Our study has several strengths, however. One is that we explored breast density specifically as a variable of interest, which could be a useful marker to inform women about how they should approach their own screening choices (30, 31). Another unique aspect of our study is our predominantly Hispanic population, a population that has been underrepresented in studies of screening mammography and breast cancer risk assessment. Additional strengths include our large sample size and use of a comprehensive questionnaire that thoroughly assessed breast cancer risk and genetic testing eligibility in individuals.

In summary, our study identified frequency of screening mammography and breast density as variables influencing rates of false positive results in a predominantly Hispanic population in New York City, both reinforcing the findings of prior studies and contributing new data for an under-studied population. Hispanic women were more likely to undergo annual screening mammography despite lower breast cancer risk compared with non-Hispanic white women. Futures studies should aim to identify interventions to inform providers and patients on breast cancer risk and appropriate mammography screening intervals, to reduce the rates of false positive mammography results and thus minimize the potential harms of screening.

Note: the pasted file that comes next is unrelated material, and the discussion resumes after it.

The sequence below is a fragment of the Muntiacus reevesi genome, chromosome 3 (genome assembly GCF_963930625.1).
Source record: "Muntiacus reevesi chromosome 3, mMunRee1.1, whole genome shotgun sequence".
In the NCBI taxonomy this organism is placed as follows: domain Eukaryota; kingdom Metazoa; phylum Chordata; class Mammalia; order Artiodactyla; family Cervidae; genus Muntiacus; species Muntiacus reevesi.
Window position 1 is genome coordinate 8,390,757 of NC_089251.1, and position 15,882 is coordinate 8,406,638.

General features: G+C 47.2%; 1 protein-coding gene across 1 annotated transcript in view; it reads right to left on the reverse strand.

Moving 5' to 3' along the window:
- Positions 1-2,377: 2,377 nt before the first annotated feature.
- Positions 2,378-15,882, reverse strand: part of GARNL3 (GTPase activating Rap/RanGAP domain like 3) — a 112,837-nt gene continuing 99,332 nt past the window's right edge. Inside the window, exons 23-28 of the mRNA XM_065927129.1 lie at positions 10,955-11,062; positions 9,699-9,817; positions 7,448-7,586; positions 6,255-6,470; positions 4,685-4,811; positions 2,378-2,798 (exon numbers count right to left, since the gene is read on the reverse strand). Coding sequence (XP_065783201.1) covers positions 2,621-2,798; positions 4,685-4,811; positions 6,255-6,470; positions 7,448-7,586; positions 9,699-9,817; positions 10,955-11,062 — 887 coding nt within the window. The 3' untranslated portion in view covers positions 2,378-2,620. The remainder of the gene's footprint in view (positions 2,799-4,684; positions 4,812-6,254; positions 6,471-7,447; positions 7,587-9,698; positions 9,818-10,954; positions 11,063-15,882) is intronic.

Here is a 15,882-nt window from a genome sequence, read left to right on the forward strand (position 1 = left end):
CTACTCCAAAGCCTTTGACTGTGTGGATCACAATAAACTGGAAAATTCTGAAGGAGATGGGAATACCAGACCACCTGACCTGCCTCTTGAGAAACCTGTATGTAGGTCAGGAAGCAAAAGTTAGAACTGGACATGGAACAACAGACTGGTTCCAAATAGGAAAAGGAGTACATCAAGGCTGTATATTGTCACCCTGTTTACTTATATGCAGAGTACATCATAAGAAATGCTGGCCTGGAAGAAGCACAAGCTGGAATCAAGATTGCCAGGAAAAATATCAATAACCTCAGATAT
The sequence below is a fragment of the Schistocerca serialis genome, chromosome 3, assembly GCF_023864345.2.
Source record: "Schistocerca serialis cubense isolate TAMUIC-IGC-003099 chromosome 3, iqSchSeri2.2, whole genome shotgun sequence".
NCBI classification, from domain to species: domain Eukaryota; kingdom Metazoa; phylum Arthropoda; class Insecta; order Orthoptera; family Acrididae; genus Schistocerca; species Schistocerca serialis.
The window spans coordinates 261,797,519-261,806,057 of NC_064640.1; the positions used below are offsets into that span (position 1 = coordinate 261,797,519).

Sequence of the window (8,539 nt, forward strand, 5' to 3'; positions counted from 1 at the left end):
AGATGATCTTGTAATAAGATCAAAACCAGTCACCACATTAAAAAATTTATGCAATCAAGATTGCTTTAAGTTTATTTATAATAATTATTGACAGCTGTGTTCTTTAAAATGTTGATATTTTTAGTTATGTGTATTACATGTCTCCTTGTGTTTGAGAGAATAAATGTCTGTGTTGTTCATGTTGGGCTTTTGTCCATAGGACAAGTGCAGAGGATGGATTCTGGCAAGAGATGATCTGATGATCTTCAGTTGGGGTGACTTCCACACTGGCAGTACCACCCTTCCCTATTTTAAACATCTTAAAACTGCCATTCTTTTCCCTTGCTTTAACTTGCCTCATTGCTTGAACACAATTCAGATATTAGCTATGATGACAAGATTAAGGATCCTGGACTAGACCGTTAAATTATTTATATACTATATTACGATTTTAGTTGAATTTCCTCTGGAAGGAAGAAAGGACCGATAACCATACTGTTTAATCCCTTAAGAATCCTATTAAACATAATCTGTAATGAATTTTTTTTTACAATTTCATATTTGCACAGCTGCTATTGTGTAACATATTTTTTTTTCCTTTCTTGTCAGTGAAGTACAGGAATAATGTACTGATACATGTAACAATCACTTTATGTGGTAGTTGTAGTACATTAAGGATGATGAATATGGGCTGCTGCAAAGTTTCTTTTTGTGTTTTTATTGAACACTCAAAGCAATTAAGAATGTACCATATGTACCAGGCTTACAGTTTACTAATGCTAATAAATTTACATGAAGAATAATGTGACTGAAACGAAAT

No potential conflicts of interest were disclosed.

Conception and design: W. Ueng, R. Kukafka, K.D. Crew

Development of methodology: W. Ueng, R. Kukafka, K.D. Crew

Acquisition of data (provided animals, acquired and managed patients, provided facilities, etc.): M.S. Trivedi, A. Vanegas, J. Vargas, R. Kukafka, K.D. Crew, R. Sandoval

Analysis and interpretation of data (e.g., statistical analysis, biostatistics, computational analysis): W. Ueng, M.S. Trivedi, H.S. Yi, K.D. Crew

Writing, review, and/or revision of the manuscript: J.E. McGuinness, W. Ueng, M.S. Trivedi, R. Kukafka, K.D. Crew

Administrative, technical, or material support (i.e., reporting or organizing data, constructing databases): J.E. McGuinness, M.S. Trivedi, R. David, A. Vanegas, J. Vargas, K.D. Crew

Study supervision: R. David, A. Vanegas, R. Kukafka, K.D. Crew

The study was supported by the National Cancer Institute (grant R01 CA177995-01A1) and the Avon Foundation for Women.

The costs of publication of this article were defrayed in part by the payment of page charges. This article must therefore be hereby marked advertisement in accordance with 18 U.S.C. Section 1734 solely to indicate this fact.